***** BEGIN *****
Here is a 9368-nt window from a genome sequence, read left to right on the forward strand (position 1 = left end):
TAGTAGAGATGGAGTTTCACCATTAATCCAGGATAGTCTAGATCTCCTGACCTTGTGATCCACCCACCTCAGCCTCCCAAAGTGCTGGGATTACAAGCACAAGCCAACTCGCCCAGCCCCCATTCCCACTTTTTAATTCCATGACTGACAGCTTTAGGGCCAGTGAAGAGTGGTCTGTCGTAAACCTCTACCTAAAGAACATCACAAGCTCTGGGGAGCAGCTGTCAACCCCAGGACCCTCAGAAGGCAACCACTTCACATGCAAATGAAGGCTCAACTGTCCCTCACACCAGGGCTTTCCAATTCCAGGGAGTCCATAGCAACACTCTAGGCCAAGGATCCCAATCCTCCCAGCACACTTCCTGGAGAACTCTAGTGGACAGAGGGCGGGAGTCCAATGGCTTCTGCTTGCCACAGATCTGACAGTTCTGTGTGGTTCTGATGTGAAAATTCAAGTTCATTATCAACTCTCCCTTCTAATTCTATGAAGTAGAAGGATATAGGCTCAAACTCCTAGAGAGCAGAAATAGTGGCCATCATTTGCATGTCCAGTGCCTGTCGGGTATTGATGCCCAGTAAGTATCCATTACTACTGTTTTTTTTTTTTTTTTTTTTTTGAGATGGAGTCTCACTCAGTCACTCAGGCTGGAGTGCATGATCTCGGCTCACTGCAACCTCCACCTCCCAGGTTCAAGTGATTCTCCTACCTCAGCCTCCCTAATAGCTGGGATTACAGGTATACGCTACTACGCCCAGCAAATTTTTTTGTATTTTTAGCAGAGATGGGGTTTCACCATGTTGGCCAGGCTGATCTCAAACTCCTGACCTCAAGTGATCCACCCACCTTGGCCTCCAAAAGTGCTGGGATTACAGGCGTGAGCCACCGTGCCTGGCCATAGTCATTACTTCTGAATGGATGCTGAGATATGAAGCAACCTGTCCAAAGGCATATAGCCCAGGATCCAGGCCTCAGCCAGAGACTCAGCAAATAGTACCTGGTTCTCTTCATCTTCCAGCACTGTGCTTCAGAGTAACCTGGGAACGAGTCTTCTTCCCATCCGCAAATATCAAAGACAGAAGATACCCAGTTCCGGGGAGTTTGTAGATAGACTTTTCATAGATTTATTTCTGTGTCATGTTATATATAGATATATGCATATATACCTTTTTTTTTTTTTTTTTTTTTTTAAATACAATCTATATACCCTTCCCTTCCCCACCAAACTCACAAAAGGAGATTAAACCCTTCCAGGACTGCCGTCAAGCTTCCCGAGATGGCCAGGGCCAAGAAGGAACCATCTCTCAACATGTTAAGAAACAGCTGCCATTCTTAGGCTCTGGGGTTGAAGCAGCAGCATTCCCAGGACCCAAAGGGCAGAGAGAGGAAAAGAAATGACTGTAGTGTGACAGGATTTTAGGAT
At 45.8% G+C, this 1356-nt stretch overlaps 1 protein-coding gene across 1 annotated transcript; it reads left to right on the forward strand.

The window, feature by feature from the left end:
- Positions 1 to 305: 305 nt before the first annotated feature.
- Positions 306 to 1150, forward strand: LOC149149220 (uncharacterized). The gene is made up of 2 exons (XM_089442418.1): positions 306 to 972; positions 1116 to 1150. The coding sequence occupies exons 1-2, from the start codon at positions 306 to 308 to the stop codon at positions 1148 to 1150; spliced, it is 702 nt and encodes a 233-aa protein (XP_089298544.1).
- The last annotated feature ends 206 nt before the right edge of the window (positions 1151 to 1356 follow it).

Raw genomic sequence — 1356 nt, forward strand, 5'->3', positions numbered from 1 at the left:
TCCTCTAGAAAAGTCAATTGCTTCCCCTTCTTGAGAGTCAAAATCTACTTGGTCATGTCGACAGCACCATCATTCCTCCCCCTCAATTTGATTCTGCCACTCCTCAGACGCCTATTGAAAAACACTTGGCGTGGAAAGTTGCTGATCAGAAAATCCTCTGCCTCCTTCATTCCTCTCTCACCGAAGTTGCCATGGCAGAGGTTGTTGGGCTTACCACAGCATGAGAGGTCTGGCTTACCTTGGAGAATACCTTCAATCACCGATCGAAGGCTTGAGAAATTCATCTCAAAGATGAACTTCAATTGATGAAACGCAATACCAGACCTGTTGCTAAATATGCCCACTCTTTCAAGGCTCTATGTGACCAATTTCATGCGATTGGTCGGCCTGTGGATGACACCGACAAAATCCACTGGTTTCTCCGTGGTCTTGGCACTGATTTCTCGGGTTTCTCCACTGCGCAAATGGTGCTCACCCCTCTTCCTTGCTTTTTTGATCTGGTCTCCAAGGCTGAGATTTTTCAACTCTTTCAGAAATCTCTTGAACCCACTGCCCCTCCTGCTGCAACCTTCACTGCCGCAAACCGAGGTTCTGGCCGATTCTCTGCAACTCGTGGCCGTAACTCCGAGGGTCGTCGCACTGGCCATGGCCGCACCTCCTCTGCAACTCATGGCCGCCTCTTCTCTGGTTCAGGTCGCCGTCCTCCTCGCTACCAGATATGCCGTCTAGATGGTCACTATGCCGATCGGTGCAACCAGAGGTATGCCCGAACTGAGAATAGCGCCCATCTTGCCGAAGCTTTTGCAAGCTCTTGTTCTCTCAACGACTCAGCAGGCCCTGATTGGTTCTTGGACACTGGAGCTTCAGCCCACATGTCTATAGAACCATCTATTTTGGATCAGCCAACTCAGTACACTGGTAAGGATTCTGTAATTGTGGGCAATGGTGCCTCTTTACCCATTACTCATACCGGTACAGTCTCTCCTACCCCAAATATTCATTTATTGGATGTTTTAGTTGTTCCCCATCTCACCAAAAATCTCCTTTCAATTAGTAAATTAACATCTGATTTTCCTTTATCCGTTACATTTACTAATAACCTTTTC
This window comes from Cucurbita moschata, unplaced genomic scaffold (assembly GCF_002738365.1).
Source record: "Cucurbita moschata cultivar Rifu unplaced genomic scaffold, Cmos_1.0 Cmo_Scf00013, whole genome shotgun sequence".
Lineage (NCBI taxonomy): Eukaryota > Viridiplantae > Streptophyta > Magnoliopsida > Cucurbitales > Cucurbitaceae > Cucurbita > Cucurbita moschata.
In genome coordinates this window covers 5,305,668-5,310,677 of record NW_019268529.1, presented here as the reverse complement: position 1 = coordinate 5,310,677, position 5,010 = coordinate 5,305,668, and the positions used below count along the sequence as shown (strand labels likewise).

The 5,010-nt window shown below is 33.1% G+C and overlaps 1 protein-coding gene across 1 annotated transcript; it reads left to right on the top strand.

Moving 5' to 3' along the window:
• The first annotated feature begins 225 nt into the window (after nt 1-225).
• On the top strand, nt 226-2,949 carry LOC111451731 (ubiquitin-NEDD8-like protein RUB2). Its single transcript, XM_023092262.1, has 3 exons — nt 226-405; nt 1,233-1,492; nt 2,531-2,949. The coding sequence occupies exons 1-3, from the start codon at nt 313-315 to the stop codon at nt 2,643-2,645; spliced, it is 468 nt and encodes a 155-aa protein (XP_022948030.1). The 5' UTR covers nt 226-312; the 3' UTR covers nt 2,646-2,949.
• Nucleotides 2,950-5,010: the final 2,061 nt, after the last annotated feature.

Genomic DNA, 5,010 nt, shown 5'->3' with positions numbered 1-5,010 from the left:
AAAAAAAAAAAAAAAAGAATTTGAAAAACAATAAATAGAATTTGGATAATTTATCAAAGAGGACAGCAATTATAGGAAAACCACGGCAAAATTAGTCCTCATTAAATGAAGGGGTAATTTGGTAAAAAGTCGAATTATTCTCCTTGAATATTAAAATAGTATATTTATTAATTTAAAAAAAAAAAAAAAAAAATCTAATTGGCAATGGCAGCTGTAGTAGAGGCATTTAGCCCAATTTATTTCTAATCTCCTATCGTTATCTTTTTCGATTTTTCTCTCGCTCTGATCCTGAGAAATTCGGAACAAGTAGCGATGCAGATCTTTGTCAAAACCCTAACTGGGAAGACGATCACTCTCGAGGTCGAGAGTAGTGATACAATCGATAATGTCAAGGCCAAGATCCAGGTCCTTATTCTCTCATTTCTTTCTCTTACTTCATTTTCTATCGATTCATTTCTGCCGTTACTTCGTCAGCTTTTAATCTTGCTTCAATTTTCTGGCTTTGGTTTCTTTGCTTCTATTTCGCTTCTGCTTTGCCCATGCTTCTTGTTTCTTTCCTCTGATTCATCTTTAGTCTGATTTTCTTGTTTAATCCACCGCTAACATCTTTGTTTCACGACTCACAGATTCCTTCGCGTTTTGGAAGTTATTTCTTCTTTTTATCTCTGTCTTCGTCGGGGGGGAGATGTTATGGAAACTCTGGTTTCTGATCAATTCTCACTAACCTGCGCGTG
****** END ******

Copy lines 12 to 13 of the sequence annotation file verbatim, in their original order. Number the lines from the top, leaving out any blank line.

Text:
Lineage (NCBI taxonomy): Eukaryota > Viridiplantae > Streptophyta > Magnoliopsida > Cucurbitales > Cucurbitaceae > Cucurbita > Cucurbita moschata.
In genome coordinates this window covers 5,305,668-5,310,677 of record NW_019268529.1, presented here as the reverse complement: position 1 = coordinate 5,310,677, position 5,010 = coordinate 5,305,668, and the positions used below count along the sequence as shown (strand labels likewise).